2. Are these grab bags any good? They say they come with standard and jumbo size so will they work with all pen kits?

3. I purchased this MT#2 mandrel, Do you recommend the Pen Mandrel Saver for the tailstock ?

4. What are the hazordous woods I should avoid or make sure I’m protected from if I use?

Any other tips you can offer would be appreciated. Thanks for your time.

-- - Eric Noblesville, IN

9 replies so far

View jeepturner's profile


939 posts in 3031 days

#1 posted 11-22-2010 07:01 PM

I have been turning for ten years. I have never turned a pen. I can’t answer any of your questions, except the last. The most hazardous wood that you can sand is anything spalted. The lines of the spalting are from mold. We hear so much about the dangers of mold in our homes, and most of it is reliable. So if you are sanding you should have a dust mask on, but if you are sanding anything spalted then make sure you are protected.

-- Mel,

View Eric_S's profile


1565 posts in 3434 days

#2 posted 11-22-2010 07:10 PM

Mel, thanks for the tip.

-- - Eric Noblesville, IN

View EricRFP's profile


106 posts in 3333 days

#3 posted 11-22-2010 07:23 PM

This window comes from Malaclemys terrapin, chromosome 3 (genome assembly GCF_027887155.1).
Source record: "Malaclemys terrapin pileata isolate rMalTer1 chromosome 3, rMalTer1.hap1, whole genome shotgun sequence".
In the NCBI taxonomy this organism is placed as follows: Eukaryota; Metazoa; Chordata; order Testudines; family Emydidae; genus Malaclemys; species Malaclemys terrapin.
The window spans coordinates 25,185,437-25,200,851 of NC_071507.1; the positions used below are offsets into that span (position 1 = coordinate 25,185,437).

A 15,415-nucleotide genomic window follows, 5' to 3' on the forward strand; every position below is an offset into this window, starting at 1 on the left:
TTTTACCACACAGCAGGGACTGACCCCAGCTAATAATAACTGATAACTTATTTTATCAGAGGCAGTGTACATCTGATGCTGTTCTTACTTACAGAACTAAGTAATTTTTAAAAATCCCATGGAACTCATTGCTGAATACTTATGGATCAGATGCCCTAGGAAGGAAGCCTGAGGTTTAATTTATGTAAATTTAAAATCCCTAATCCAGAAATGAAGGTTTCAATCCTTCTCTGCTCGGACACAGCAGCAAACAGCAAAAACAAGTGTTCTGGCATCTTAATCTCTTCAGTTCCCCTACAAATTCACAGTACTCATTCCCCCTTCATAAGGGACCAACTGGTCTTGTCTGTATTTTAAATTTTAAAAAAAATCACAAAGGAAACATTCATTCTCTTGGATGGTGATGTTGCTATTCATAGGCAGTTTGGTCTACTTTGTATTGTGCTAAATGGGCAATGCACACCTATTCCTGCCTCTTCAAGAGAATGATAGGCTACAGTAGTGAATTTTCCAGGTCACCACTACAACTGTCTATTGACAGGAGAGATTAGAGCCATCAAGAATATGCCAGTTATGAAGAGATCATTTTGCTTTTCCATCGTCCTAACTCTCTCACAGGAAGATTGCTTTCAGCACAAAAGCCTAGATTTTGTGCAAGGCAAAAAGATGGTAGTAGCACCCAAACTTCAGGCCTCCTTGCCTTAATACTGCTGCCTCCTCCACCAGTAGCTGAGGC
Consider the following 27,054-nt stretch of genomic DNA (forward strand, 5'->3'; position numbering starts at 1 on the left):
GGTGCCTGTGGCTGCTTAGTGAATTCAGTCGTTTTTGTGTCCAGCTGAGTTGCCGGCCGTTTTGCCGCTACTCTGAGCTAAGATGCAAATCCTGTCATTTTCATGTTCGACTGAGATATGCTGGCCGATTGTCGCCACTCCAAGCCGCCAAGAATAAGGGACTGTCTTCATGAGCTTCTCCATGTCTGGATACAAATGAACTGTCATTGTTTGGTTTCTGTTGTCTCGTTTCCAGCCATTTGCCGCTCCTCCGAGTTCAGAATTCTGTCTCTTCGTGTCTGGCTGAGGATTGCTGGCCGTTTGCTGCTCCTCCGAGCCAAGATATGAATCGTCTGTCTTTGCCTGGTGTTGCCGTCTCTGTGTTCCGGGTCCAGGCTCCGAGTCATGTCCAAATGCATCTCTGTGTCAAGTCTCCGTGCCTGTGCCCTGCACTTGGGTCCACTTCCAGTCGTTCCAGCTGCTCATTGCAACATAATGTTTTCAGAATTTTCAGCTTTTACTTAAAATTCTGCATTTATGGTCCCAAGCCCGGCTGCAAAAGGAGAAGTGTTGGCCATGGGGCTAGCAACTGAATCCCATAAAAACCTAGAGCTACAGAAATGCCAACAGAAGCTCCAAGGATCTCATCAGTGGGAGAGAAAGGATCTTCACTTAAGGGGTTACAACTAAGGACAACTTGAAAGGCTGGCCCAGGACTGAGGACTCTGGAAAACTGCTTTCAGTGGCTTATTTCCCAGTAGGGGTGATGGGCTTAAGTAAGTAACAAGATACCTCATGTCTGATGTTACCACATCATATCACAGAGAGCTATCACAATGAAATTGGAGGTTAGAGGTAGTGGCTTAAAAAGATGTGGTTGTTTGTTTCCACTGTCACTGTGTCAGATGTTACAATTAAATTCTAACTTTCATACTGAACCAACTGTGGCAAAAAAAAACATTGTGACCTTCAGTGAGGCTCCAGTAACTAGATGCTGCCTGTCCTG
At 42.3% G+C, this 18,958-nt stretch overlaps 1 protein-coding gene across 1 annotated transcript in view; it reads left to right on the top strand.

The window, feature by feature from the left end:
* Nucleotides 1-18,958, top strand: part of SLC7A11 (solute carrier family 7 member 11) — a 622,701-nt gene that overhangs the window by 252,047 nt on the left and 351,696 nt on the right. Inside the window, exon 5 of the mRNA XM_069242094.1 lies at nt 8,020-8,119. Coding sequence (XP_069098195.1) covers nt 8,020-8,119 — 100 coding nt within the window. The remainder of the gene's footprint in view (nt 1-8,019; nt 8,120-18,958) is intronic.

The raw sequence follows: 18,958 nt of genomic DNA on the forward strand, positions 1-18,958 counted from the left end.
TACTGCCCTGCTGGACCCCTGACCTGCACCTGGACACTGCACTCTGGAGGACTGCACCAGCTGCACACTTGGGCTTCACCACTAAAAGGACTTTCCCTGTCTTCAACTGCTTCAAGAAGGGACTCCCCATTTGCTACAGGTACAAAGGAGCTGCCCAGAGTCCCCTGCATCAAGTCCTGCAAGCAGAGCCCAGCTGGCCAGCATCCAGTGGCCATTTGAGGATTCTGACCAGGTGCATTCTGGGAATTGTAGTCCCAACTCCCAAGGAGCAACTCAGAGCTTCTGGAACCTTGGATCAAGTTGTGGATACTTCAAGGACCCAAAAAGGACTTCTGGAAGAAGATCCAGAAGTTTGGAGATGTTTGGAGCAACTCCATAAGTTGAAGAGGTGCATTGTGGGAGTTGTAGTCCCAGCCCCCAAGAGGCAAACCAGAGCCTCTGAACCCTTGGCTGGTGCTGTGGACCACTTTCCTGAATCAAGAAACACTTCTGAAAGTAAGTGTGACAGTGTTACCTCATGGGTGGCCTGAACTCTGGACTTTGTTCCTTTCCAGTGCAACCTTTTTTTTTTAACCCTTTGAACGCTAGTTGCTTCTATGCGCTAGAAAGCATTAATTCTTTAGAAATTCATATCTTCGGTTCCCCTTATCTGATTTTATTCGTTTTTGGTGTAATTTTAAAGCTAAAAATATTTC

One easy but nice looking blank would be the Sierra, Wall Street 2 or one like it. Some burl is very easy to turn. I have some really nice Redwood burl that is easy to turn and it’s very forgiving. Just turn it near the bushing and sand the rest.

If you want some “beginner” blanks, I send them to you for free, just pay the shipping. PM me if you are interested.


-- Eric, NorCal

View richgreer's profile


4541 posts in 3313 days

#4 posted 11-22-2010 07:30 PM

I describe myself as a “recovering penoholic” (i.e. I used to be addicted to making pens and I have made hundreds but I am now in recovery.)

The actual wood you use has little impact on how hard it is to turn. I will only advise you to avoid any soft woods. I never found burls to be particularly hard to deal with.